Philippe Grandjean, D.M.Sc., M.D.
|Title||Adjunct Professor of Environmental Health|
|Institution||Harvard School of Public Health|
|Department||EH - Environmental + Occupational Medicine + Epi|
|Address||Harvard School of Public Health|
Landmark Ctr, East 3-110
401 Park Dr
Boston MA 02215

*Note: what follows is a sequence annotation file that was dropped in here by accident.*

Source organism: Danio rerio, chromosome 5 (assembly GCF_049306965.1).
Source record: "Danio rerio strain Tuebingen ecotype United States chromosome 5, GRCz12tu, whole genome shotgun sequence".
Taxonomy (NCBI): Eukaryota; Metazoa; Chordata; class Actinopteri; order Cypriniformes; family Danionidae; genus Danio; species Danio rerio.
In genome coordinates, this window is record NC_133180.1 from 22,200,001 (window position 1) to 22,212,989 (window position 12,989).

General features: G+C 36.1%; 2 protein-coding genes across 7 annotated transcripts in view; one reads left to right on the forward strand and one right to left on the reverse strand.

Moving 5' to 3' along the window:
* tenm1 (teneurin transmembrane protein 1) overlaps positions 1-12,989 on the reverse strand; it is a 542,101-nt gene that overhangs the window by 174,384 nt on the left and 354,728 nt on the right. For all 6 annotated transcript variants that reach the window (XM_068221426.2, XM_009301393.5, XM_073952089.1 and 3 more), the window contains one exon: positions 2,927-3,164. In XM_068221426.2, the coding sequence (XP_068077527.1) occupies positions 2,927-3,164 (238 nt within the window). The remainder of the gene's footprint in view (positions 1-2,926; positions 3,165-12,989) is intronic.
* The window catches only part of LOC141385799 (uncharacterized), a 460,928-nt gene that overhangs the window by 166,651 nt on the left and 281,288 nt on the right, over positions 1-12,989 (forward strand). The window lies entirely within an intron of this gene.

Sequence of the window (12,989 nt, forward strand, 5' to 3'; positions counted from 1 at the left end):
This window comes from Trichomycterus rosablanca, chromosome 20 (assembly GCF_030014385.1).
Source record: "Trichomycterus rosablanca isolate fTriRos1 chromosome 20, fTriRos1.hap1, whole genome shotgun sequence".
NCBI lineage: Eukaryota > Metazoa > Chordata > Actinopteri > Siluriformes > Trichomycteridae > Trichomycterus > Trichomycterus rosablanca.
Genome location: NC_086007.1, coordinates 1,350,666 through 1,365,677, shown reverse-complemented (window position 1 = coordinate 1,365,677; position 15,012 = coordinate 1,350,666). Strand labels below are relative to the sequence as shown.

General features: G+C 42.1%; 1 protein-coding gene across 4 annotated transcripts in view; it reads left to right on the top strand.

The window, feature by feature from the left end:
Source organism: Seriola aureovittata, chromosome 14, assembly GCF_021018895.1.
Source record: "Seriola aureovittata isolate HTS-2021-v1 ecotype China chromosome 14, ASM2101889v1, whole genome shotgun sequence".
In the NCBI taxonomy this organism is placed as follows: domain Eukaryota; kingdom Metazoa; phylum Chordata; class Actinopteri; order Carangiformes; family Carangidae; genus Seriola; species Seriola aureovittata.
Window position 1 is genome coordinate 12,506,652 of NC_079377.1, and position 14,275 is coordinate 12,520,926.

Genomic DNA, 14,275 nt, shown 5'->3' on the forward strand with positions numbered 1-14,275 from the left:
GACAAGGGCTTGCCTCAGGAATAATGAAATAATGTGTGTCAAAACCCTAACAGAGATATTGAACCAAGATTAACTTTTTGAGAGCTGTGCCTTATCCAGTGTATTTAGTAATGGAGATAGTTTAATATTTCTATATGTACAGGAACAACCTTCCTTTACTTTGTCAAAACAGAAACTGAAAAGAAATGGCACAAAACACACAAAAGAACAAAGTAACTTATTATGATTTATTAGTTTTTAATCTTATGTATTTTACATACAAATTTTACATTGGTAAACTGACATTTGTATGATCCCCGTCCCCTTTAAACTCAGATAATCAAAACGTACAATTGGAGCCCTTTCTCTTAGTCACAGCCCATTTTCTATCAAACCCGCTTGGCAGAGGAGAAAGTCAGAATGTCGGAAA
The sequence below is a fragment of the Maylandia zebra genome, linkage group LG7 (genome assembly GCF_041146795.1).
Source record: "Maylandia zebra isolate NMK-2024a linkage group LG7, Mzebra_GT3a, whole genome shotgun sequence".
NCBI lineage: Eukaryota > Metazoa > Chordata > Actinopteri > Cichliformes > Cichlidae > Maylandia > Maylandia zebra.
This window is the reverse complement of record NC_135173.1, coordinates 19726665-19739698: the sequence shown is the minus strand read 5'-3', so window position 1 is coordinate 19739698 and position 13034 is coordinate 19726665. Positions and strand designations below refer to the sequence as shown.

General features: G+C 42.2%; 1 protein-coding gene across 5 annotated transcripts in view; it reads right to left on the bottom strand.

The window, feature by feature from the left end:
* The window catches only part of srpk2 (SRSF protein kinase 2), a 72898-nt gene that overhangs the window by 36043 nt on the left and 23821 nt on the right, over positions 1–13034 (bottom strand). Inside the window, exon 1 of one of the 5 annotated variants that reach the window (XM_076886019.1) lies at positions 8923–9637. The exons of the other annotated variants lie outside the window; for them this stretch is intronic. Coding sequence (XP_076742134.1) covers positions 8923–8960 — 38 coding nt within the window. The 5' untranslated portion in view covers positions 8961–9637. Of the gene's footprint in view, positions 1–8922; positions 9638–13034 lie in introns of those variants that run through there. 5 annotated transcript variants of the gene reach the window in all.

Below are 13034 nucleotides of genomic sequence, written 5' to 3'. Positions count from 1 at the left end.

Dr. Grandjean is an environmental epidemiologist whose research focuses on the long-term impacts of developmental exposure to environmental chemicals. In the mid-1980s, he initiated studies on marine contaminants in the Faroe Islands, where prospective birth cohort studies at first emphasized neurotoxicity, especially from methylmercury. More recent projects have examined general development and immunotoxicity in birth cohort subjects followed so far up to age 22 years. The results have had substantial public policy impact and inspired downward revisions of methylmercury exposure limits internationally. Other studies in the Faroes target age-related functional deficits and degenerative diseases, such as Parkinson's disease and cardiovascular disease, in regard to life-time exposure to methylmercury and persistent lipophilic contaminants. Research abroad also includes studies of pesticide neurotoxicity and endocrine disruption in children with prenatal exposures from their mother's work in greenhouses during pregnancy. Additional efforts relate to fluoride neurotoxicity; metal toxicology; biomarker development and validation; endocrine disruption caused by organochlorine substances; and carcinogenicity of exposure to zeolite and other mineral fibers. Occupational health studies have included research on percutaneous absorption of chemicals, carcinogenicity of fluoride exposure, and neurotoxicity of lead. Additional publications are on research ethics, genetic susceptibility, the setting of exposure limits, and the impact of the precautionary principle on prevention and research.
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